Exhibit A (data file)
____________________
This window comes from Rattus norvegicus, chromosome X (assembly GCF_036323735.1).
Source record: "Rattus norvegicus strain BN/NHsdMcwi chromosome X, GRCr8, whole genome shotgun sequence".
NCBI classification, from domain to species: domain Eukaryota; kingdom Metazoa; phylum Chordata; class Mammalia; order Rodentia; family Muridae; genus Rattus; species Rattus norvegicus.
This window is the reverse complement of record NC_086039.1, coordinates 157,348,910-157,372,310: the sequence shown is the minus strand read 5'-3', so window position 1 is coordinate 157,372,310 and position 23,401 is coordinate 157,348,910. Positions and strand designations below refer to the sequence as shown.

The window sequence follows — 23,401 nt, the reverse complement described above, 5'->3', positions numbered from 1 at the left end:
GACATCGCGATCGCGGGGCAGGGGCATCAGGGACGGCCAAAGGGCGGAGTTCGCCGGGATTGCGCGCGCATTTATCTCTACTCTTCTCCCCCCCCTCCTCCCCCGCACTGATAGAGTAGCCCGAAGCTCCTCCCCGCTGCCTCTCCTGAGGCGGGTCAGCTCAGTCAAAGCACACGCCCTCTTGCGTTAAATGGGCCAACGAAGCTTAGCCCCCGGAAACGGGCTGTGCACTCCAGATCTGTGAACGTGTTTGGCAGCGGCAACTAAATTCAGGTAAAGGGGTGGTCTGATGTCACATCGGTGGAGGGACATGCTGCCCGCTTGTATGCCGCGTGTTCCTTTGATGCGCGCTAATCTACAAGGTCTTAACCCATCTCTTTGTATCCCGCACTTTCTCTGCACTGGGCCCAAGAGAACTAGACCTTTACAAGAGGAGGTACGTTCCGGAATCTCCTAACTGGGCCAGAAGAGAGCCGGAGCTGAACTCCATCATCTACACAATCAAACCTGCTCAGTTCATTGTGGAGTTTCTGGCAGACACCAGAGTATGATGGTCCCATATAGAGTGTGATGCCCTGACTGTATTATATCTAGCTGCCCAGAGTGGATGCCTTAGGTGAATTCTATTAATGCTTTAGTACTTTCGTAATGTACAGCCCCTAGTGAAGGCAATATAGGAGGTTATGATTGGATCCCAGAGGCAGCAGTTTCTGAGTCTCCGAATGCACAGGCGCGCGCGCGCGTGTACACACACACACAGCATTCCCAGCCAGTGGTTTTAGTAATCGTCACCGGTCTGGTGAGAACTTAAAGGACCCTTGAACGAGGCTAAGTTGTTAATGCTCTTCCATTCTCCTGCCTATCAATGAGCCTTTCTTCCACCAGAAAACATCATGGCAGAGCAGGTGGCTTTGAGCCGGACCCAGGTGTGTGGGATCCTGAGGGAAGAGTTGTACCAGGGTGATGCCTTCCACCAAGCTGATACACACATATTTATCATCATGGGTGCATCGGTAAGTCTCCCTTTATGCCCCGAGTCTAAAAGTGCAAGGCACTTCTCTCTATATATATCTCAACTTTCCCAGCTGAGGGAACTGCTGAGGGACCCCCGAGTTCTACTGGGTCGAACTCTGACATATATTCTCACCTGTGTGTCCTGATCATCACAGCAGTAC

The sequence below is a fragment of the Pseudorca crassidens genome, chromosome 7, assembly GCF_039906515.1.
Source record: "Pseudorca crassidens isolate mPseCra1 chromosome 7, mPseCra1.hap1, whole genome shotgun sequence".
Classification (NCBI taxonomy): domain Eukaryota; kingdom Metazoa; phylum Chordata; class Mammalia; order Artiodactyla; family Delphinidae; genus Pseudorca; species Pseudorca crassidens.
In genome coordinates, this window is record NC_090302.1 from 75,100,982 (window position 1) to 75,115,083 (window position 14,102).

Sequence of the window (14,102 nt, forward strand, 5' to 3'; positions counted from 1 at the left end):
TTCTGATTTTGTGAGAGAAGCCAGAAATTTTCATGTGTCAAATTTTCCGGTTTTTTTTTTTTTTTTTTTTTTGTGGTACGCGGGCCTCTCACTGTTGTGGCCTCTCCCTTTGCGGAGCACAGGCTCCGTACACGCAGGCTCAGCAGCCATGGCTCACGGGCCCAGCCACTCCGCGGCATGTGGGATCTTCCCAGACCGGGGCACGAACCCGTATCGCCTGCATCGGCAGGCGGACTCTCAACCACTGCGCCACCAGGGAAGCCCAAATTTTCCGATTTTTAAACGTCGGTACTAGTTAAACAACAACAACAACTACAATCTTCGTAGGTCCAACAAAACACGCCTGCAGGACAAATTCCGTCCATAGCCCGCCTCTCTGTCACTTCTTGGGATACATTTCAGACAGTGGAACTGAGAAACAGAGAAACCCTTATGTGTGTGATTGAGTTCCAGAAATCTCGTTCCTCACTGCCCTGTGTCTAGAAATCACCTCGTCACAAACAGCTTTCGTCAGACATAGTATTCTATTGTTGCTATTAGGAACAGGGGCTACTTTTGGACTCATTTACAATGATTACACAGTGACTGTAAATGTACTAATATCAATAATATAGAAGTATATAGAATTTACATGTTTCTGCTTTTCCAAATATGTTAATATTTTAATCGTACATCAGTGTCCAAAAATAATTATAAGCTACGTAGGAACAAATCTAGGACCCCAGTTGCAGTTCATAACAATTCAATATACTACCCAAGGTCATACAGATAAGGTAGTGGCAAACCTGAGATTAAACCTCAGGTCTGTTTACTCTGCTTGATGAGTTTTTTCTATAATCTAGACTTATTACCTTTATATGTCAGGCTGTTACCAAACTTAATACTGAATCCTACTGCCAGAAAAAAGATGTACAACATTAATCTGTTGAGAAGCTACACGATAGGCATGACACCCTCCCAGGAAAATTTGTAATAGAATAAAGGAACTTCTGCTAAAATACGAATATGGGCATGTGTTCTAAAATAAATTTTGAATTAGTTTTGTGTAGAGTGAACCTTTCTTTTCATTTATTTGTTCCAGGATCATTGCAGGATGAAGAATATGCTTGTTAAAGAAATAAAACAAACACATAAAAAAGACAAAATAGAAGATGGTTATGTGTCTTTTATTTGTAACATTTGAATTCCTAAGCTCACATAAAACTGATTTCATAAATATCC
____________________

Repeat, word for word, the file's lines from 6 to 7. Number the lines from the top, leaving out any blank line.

GACATCGCGATCGCGGGGCAGGGGCATCAGGGACGGCCAAAGGGCGGAGTTCGCCGGGATTGCGCGCGCATTTATCTCTACTCTTCTCCCCCCCCTCCTCCCCCGCACTGATAGAGTAGCCCGAAGCTCCTCCCCGCTGCCTCTCCTGAGGCGGGTCAGCTCAGTCAAAGCACACGCCCTCTTGCGTTAAATGGGCCAACGAAGCTTAGCCCCCGGAAACGGGCTGTGCACTCCAGATCTGTGAACGTGTTTGGCAGCGGCAACTAAATTCAGGTAAAGGGGTGGTCTGATGTCACATCGGTGGAGGGACATGCTGCCCGCTTGTATGCCGCGTGTTCCTTTGATGCGCGCTAATCTACAAGGTCTTAACCCATCTCTTTGTATCCCGCACTTTCTCTGCACTGGGCCCAAGAGAACTAGACCTTTACAAGAGGAGGTACGTTCCGGAATCTCCTAACTGGGCCAGAAGAGAGCCGGAGCTGAACTCCATCATCTACACAATCAAACCTGCTCAGTTCATTGTGGAGTTTCTGGCAGACACCAGAGTATGATGGTCCCATATAGAGTGTGATGCCCTGACTGTATTATATCTAGCTGCCCAGAGTGGATGCCTTAGGTGAATTCTATTAATGCTTTAGTACTTTCGTAATGTACAGCCCCTAGTGAAGGCAATATAGGAGGTTATGATTGGATCCCAGAGGCAGCAGTTTCTGAGTCTCCGAATGCACAGGCGCGCGCGCGCGTGTACACACACACACAGCATTCCCAGCCAGTGGTTTTAGTAATCGTCACCGGTCTGGTGAGAACTTAAAGGACCCTTGAACGAGGCTAAGTTGTTAATGCTCTTCCATTCTCCTGCCTATCAATGAGCCTTTCTTCCACCAGAAAACATCATGGCAGAGCAGGTGGCTTTGAGCCGGACCCAGGTGTGTGGGATCCTGAGGGAAGAGTTGTACCAGGGTGATGCCTTCCACCAAGCTGATACACACATATTTATCATCATGGGTGCATCGGTAAGTCTCCCTTTATGCCCCGAGTCTAAAAGTGCAAGGCACTTCTCTCTATATATATCTCAACTTTCCCAGCTGAGGGAACTGCTGAGGGACCCCCGAGTTCTACTGGGTCGAACTCTGACATATATTCTCACCTGTGTGTCCTGATCATCACAGCAGTAC

The sequence below is a fragment of the Pseudorca crassidens genome, chromosome 7, assembly GCF_039906515.1.